All because of the safety initiatives that have come about in the last 10 years.

There’s a bit of irony in what happened this weekend. This coming Sunday, February 18, while there will not be an NHRA national event, it will mark the 17th anniversary of perhaps the darkest day ever in all forms of motorsports.

It was on that day in 2001 that NASCAR lost one of its greatest drivers ever, Dale Earnhardt, in a last-lap crash at the season-opening Daytona 500.

NASCAR went on an unprecedented quest for safety itself, adding things such as HANS devices to restrain driver’s necks upon impact, black box data recorders, SAFER Barriers (so-called “soft walls”), crush panels in cars, more breakaway pieces upon impact and so much more.

And while NASCAR has had some drivers injured in wrecks since then, including recently-retired Dale Earnhardt Jr., who missed the second half of the 2016 season with a concussion, its safety record has been flawless with no deaths in major competition since the Senior Earnhardt’s passing in 2001.

NHRA followed NASCAR’s lead, and the world of American motorsports has gone on to benefit exponentially.

We should count ourselves lucky that so many years have passed in both NHRA and NASCAR without tragedies and resulting funerals thanks to state-of-the-art and on-going safety efforts.

I remember when Tom Compton told me a few years after Kalitta’s death and the NHRA’s resulting push for enhanced safety measures, that that each new improvement implemented into NHRA competition was not just a one-time innovation, but rather the next extension and improvement of an ongoing effort that will never stop and will never end.

“It’s a never-ending job,” Compton said. “We can’t rest on our laurels, we have to keep pushing for even greater safety standards and innovations every day, every week, every month and every year.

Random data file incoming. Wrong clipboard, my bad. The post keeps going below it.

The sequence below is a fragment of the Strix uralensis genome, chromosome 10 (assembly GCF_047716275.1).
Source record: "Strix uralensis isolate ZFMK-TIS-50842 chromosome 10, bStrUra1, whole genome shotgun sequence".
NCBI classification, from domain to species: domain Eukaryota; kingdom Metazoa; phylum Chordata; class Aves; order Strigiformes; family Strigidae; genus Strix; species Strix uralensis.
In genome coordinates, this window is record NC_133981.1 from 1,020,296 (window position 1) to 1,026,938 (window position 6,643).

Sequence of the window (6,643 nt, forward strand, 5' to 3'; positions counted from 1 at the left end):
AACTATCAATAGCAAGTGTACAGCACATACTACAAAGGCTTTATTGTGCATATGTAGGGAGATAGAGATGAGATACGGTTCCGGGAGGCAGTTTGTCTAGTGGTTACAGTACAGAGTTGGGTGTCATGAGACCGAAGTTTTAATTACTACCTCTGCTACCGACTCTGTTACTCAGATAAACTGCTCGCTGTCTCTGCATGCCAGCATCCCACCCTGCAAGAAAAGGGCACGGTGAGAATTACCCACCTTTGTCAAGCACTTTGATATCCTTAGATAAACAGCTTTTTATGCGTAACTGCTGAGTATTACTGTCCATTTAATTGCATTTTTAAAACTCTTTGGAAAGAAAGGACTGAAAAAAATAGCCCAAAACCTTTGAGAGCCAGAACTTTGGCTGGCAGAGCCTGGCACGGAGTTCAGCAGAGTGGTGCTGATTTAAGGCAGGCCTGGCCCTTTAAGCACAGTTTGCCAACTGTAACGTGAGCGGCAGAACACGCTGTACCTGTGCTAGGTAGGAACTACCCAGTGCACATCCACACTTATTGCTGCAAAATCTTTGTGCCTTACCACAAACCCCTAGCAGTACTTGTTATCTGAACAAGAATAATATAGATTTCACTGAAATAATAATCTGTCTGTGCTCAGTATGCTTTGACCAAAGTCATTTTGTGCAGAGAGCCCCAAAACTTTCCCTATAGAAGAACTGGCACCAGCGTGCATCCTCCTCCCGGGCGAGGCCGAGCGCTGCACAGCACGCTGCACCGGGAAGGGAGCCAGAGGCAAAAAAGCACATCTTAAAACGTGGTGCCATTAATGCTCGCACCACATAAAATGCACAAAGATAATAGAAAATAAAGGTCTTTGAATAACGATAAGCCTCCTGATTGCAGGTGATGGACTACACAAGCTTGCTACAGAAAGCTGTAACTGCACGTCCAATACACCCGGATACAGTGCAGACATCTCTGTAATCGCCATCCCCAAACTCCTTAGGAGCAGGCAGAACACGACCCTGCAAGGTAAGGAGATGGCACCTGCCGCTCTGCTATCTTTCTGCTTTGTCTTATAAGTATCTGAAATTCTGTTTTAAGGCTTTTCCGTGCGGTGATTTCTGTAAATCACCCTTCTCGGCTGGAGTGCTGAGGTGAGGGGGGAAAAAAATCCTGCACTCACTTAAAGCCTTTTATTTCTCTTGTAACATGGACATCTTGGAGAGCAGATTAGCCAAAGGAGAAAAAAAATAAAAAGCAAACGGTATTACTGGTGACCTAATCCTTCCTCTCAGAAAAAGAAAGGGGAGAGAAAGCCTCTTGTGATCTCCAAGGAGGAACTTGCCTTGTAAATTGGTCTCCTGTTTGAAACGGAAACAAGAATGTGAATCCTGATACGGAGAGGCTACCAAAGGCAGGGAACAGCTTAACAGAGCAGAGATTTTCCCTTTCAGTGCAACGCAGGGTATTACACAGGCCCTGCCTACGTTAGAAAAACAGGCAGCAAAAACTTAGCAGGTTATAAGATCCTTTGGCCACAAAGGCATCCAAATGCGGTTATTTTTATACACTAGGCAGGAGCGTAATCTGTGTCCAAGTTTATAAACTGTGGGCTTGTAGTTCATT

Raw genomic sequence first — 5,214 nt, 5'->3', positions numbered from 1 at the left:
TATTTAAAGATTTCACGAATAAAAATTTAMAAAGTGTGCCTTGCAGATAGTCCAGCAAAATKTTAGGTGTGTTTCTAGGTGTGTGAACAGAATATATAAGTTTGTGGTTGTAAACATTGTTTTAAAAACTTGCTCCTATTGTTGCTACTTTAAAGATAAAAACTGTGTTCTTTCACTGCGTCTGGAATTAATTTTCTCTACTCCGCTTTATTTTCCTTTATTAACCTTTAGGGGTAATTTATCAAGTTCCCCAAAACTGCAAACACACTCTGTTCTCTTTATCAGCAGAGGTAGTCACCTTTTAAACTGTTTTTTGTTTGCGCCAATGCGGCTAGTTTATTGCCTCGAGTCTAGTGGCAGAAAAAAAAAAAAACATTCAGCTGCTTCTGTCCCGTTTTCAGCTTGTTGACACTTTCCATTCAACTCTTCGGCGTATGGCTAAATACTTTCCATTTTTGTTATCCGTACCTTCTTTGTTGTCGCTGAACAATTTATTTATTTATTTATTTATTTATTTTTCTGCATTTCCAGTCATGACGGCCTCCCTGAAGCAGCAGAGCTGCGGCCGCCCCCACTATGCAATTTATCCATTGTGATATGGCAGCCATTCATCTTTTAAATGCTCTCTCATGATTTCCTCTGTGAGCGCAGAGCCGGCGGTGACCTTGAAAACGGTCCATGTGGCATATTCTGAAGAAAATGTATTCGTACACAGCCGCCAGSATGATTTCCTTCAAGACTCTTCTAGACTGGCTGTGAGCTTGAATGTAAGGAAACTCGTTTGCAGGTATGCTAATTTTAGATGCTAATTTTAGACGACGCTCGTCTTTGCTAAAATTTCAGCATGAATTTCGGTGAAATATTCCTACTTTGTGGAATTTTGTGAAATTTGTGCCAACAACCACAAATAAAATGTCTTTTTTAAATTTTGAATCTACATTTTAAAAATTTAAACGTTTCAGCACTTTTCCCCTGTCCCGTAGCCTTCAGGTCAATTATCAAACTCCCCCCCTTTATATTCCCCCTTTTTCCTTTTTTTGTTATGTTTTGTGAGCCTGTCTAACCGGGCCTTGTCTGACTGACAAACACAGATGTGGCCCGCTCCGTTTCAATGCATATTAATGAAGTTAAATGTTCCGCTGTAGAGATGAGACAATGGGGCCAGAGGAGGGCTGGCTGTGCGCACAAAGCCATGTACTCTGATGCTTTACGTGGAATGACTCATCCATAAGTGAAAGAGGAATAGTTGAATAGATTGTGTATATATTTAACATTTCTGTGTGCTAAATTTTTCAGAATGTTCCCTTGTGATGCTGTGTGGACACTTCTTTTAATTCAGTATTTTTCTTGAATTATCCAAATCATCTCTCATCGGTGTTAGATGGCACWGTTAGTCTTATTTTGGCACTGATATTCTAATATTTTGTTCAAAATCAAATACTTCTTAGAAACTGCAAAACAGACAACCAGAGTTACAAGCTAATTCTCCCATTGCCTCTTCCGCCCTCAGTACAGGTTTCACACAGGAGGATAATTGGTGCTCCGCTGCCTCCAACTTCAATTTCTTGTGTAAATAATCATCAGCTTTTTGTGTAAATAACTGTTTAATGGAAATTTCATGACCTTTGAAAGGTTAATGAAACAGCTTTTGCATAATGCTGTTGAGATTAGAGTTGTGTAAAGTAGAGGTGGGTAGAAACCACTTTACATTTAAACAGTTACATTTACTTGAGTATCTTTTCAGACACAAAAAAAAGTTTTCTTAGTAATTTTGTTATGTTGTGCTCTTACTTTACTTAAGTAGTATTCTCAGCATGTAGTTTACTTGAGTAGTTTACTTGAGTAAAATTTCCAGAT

“Our goal is to never have another driver death in our sport in our lifetime.”

This weekend’s rash of incidents proves NHRA is indeed doing things right and indeed living up to that goal without exception.

NHRA shocker in Houston: John Force fails to qualify for first time since 2008, snaps 221-race streak

Photo and videos courtesy NHRA
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Sunday’s eliminations in the 31st annual NHRA SpringNationals at Royal Purple Raceway in suburban Houston  just won’t be the same without John Force.

In one of the most stunning turn of events seen in the last decade-plus in NHRA drag racing, the legendary 16-time Funny Car champion and the sport’s all-time winningest driver on Saturday failed to qualify for Sunday’s main event of the race weekend.

It marks the first time Force, who turns 69 on May 4, failed to qualify for a race since Sept. 13, 2008 in Charlotte race, snapping a string of having made the eliminations in each of the subsequent 221 races until failing to do so Saturday.

“That is hard for me,” Force said after failing to go any faster than 222.29 mph in the four qualifying rounds for the race, two on Friday and the other two on Saturday. “You earn what you get. We didn’t put it in the show. We couldn’t get to half-track.

“We have had a lot of problems all year. At least I got my final shot to get in and I didn’t make it. I will be here tomorrow rooting on Robert, Courtney and Brittany (teammates Robert Hight and daughters Courtney and Brittany Force). I’ll be signing autographs for all the fans. I am sorry to all of you fans that I didn’t make it.”

Saturday’s failure to qualify marked only the 22nd time he’s DNQ’d in his 40-year professional drag racing career. He set a drag racing record by qualifying for 395 consecutive events from 1988 until April 2007.

“I am bummed that the boss didn’t get in. That was quite a streak he had going,” Hight said of hoss and father-in-law. “There is nobody better at rallying a team and leading a comeback than John Force.

“He loves the fight and he will do whatever it takes to get his team back on top. It really isn’t something to worry about because two of our Chevys are No.1 and No. 2 right now.

“We have good combinations and we just have to duplicate one of those set ups for John’s PEAK Funny car. He’ll be back next week in Charlotte.”

As for the other classes (information courtesy NHRA Media Relations):Leah Pritchett set a new Top Fuel track record during the final qualifying session on Saturday to secure the top spot in Top Fuel heading into Sunday.Hight (Funny Car) and Greg Anderson (Pro Stock) are also No. 1 qualifiers in their respective categories at the fifth of 24 events on the 2018 NHRA Mello Yello Drag Racing Series schedule.